Following up on my post the other day about the lawyers’ share of the possible $4.5 billion Exxon payout — the WSJ Law Blog discussed this yesterday, and provided some additional and interesting numbers. The lawyers’ share of the award has been set at 22.4% of the final judgment, including interest. That’s smaller than the percentage in many contingent-fee agreements, but results in a lot of dollars here.
According to the WSJ, there are 62 law firms representing plaintiffs. Each firm’s share depends in part on how many clients it represents, and there is a three-percent “bonus” for the most-active firms. So each lawyer’s share of the $1 billion+ is a little hard to calculate, but partners at both Faegre & Benson and Davis Wright Tremaine estimated that their firms would each clear over $100 million. Faegre, for example, has 262 partners, so that would be $381,679 each — just $22,451 for each of the 17 years that the case has been pending, but on the other hand there were almost certainly long stretches where little if any work was being done.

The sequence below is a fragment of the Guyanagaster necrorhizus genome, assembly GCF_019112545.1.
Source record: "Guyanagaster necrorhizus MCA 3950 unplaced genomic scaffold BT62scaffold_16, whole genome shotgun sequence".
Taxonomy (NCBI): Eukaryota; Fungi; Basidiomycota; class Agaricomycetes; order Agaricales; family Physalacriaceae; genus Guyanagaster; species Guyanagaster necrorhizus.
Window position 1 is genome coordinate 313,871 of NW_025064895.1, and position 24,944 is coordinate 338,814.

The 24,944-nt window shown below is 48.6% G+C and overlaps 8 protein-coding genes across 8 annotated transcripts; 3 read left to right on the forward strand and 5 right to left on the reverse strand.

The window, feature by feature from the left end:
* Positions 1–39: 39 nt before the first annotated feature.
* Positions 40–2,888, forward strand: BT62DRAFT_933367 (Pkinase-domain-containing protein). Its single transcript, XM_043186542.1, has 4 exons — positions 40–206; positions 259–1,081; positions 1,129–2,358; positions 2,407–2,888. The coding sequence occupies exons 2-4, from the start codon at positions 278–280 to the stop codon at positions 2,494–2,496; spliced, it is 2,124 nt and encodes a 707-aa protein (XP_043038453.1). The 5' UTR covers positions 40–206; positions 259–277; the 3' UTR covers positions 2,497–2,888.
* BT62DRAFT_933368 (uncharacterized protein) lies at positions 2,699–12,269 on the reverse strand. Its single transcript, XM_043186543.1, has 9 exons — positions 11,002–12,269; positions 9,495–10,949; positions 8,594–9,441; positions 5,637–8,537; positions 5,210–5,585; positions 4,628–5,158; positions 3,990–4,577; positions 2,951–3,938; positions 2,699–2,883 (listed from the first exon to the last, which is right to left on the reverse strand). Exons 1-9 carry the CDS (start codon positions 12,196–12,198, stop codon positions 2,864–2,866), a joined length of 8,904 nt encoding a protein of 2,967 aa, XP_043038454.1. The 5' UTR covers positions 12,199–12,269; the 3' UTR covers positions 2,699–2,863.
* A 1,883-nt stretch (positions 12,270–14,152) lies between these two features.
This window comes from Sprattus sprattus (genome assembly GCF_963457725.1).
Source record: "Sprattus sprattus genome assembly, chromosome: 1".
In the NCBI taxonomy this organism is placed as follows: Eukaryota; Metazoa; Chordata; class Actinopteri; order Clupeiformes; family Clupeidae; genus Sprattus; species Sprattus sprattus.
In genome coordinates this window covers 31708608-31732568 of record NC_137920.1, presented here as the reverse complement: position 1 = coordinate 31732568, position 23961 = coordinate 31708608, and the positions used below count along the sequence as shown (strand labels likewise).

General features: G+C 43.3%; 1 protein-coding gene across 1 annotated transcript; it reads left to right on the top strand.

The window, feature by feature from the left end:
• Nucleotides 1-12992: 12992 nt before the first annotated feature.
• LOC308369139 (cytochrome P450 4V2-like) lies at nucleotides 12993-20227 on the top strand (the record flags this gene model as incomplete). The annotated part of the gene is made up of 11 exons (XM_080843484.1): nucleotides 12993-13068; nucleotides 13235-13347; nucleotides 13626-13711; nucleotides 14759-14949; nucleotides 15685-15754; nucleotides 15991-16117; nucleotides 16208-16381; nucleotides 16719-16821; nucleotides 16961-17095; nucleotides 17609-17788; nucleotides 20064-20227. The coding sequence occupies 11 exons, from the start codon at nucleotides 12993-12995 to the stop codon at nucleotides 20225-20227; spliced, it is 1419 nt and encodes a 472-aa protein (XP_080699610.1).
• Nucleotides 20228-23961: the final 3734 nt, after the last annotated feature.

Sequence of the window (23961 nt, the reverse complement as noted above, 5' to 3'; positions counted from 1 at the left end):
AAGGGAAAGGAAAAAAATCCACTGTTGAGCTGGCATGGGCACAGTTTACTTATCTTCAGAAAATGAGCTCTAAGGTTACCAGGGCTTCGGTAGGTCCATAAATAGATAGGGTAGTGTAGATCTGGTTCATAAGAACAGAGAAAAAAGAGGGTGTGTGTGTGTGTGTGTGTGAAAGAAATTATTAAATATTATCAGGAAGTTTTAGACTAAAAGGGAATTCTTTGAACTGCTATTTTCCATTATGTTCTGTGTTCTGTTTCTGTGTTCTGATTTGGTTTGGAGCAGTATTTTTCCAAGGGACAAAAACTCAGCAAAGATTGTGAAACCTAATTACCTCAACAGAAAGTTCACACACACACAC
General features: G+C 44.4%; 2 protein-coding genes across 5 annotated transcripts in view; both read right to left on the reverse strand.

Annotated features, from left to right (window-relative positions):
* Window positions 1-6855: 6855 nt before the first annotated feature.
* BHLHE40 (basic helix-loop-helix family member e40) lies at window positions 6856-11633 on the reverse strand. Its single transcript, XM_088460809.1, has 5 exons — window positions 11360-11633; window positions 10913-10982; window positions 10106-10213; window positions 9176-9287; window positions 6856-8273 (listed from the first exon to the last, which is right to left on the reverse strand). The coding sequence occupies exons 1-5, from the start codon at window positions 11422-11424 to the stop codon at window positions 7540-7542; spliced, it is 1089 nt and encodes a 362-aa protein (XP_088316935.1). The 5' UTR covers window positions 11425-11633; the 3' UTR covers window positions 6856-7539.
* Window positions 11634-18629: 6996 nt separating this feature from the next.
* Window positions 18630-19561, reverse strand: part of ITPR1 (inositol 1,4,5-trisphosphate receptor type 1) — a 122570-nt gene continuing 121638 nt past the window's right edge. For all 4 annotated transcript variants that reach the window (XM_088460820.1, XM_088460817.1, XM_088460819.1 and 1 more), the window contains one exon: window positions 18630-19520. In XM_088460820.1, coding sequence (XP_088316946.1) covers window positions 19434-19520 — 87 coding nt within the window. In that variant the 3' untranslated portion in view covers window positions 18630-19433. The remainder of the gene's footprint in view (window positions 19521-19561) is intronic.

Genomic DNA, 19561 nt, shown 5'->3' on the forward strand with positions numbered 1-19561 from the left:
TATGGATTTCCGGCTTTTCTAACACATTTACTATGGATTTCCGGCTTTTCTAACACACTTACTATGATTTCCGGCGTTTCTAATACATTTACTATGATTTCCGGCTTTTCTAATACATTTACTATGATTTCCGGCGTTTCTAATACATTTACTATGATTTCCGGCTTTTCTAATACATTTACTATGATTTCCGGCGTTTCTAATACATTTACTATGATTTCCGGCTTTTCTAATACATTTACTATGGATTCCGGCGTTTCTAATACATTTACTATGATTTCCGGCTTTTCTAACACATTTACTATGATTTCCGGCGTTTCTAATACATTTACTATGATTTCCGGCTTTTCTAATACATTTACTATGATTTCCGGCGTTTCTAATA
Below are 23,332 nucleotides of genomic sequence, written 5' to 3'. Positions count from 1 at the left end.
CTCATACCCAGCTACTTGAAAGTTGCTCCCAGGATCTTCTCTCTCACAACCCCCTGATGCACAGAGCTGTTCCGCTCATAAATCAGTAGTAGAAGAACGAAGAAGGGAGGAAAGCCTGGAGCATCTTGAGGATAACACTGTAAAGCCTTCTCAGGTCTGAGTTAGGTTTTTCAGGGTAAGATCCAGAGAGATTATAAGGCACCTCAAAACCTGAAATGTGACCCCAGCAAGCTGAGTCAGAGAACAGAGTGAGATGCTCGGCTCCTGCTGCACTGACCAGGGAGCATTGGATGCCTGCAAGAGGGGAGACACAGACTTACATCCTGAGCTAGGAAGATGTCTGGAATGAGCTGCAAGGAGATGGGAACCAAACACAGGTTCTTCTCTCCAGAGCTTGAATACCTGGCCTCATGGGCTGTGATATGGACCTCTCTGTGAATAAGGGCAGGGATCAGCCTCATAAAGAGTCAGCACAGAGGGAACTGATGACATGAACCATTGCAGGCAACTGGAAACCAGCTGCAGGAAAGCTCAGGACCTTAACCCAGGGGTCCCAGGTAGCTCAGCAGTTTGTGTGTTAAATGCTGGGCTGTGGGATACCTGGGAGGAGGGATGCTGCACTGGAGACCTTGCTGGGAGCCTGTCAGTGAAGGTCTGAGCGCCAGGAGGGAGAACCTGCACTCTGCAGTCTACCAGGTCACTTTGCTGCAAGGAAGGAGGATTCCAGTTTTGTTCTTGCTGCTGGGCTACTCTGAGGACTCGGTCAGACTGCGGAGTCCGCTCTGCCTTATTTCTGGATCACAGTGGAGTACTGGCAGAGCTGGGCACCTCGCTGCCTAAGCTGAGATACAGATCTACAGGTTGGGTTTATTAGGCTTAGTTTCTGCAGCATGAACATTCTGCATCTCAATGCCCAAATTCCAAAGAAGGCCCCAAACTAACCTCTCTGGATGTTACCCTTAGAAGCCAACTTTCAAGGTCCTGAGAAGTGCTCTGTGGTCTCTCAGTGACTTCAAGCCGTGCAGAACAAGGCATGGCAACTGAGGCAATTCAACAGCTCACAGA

Oops — almost forgot the actual plaintiffs. There are 32,677 of them, who will be splitting the other three or four billion (depends on the final interest award). Assuming it’s $3.5 billion, and assuming everybody has an equal share (which isn’t true), each plaintiff would recover $107,108, or $6,300 for each of the 17 years he or she has been waiting. Is it fair that each lawyer on the case will end up with three or four times the cash that an injured party is getting? Let the comments begin.